Everything you always wanted to know about FILM (but didn’t know how to ask)
There are certainly no lack of writing on films on the internet or elsewhere. But I hope what you will find in the following is a little different. This is a series of articles organized in the form of a self-paced course. Together they offer an introduction to the basic ideas of film aesthetics, a subject that is taught at many higher institutions in the US under the title Film Intro. In fact, they are my lecture notes teaching the course several times.
As such they are intented for anyone who seeks a liberal education on the subject of film; but I have also tried to offer something new, something that cannot be found anywhere else. They verge on film scholarship and offer directions for further inquiries. You should take this web-course if you are:
- curious about films but not always happy with film reviews
- want to experience different films than those played at AMC
- learn to talk and write about films in more substantial ways
You should also go ahead and read them if:
- you can’t think of what we need to study about films
- you have little tolerance with films you don’t like
- you have no intention to write about films
Hopefully gaining knowledge about films will change your perspective.
In a college setting this would a gateway course. Having finished this students can go on to other more “advanced” courses such as film history, or on specific topics such as “East Asian Martial Arts Films.” But make no mistake, this is not the easiest topic in film studies. It introduces you to the most fundamental questions of film as an artistic medium. These questions will haunt you all the way because there are no definitive answers to them.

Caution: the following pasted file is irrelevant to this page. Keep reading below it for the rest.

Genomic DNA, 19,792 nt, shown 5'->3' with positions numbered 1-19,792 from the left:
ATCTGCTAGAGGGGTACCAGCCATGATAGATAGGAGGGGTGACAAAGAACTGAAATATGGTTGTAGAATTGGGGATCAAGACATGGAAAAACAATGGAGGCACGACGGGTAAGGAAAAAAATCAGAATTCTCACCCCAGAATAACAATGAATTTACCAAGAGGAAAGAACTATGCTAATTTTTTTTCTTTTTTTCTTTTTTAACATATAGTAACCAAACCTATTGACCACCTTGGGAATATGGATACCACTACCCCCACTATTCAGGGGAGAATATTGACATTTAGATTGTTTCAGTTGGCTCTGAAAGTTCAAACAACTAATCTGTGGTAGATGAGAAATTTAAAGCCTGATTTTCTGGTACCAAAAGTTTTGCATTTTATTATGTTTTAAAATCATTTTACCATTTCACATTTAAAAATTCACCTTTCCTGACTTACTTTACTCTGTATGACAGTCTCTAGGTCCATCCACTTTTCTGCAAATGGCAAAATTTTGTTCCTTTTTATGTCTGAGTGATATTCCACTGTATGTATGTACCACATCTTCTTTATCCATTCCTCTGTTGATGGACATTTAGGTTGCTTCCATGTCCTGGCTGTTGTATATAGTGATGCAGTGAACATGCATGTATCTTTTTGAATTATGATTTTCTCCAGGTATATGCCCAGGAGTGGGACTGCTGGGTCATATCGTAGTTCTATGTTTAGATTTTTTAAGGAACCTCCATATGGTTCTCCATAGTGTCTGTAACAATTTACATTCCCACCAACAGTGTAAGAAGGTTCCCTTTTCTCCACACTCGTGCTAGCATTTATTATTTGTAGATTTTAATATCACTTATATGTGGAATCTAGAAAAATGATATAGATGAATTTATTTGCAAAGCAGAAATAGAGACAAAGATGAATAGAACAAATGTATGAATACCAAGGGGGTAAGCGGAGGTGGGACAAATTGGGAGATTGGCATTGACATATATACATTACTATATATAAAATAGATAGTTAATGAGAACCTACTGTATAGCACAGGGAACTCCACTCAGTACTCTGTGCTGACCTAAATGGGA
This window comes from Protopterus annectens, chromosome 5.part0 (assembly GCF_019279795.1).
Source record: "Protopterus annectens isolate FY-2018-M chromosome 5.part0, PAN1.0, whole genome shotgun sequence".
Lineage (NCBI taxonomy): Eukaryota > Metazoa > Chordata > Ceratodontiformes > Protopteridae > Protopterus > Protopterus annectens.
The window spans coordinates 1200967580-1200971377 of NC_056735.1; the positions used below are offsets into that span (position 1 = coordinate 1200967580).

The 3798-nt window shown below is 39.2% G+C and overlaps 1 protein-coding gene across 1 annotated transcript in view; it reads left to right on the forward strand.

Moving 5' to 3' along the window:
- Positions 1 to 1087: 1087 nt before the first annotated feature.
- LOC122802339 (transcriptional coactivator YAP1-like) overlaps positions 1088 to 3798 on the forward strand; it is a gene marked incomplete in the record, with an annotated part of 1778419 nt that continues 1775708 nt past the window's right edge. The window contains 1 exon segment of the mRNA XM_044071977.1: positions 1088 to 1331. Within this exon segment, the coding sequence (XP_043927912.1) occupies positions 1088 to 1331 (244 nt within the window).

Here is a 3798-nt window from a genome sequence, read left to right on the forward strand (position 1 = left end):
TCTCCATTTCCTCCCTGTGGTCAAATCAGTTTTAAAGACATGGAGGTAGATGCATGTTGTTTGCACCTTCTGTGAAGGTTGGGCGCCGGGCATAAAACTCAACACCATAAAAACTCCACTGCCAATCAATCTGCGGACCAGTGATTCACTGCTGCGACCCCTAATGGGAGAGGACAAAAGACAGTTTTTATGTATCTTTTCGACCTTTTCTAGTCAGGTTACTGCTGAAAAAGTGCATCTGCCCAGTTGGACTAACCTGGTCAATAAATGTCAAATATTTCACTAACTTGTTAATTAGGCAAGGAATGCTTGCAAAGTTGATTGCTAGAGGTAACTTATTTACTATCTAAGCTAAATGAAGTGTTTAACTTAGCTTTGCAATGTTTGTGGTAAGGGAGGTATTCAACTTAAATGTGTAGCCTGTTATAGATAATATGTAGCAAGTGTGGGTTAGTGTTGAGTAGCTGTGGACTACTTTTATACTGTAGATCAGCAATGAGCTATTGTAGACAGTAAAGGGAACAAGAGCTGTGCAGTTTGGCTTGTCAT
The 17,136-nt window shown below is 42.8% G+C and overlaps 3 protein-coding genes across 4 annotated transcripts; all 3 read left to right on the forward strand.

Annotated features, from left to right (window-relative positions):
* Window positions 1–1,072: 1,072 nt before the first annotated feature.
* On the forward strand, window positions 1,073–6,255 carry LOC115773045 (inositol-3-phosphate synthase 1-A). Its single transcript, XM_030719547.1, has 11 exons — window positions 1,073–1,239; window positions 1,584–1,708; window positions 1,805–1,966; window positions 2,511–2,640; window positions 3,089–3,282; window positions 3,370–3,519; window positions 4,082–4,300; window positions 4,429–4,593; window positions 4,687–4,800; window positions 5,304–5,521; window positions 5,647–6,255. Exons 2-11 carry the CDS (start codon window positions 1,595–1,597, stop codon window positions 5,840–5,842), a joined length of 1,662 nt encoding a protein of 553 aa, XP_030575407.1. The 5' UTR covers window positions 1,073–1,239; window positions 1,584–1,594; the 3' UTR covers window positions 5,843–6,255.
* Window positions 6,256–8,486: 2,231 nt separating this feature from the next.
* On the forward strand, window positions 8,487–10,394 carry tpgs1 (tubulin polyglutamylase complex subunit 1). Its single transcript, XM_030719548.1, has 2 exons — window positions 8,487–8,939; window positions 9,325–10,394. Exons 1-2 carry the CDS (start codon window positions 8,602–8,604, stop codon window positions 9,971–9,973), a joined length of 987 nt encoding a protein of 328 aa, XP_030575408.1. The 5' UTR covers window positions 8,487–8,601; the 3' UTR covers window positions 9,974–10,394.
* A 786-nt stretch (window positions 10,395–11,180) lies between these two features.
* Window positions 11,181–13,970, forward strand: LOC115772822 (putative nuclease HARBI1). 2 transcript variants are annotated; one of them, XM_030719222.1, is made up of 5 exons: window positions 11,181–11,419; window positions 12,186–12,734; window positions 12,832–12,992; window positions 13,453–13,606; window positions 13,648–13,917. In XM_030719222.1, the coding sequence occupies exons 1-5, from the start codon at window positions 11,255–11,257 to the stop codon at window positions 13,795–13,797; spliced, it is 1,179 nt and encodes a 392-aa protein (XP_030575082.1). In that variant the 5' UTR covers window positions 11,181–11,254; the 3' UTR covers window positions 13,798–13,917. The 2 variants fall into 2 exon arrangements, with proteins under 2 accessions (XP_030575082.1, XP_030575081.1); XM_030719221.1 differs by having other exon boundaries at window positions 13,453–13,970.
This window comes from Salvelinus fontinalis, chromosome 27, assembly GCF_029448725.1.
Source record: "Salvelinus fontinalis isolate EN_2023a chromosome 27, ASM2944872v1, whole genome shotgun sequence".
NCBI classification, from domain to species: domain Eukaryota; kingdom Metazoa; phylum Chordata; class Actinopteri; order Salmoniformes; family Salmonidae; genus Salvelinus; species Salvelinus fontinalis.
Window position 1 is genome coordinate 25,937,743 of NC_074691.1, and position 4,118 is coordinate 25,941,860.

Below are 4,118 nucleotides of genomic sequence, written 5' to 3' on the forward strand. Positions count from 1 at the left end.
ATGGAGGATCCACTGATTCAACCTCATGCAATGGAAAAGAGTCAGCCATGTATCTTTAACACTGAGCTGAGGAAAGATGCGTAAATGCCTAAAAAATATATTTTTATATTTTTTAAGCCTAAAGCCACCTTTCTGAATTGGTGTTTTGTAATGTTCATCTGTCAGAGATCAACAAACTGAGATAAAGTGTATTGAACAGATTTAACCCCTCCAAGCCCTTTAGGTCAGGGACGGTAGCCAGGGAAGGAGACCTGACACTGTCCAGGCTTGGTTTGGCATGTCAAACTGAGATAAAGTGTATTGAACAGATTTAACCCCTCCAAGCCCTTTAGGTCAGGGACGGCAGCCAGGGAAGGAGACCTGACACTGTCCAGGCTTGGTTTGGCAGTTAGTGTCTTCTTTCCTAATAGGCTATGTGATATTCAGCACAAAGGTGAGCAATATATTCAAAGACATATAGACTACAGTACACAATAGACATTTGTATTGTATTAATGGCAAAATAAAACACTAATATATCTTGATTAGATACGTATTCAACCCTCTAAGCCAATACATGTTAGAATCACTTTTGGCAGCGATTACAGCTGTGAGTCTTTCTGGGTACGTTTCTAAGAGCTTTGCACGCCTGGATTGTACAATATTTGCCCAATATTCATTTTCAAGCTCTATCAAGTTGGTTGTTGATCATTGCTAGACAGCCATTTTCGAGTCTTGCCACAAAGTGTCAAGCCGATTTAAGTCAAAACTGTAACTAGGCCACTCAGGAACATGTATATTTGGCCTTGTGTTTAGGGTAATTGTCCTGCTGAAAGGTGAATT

One thing I need to mention is that a film intro course can be taught in many different ways. Some regard scriptwriting and the history of Hollywood essential. Some are more concerned with economic, social, ethnic, gender-specific questions. These questions are of course important. But I do believe that we need a good foundational understanding of film as an aesthetic experience. The questions I focus in my course are therefore:
- What is the nature of our experience in cinema?
- What is a film? What is it made of? What are their formal elements? How do they work with each other?
- How do we study films? How do we analyze and interpret films?
The idea is that, by reading all these posts, watching all the clips, and doing some other complementary activities (such as analyzing and interpreting films), you would achieve a similar if not exactly the same effect of taking a film intro class.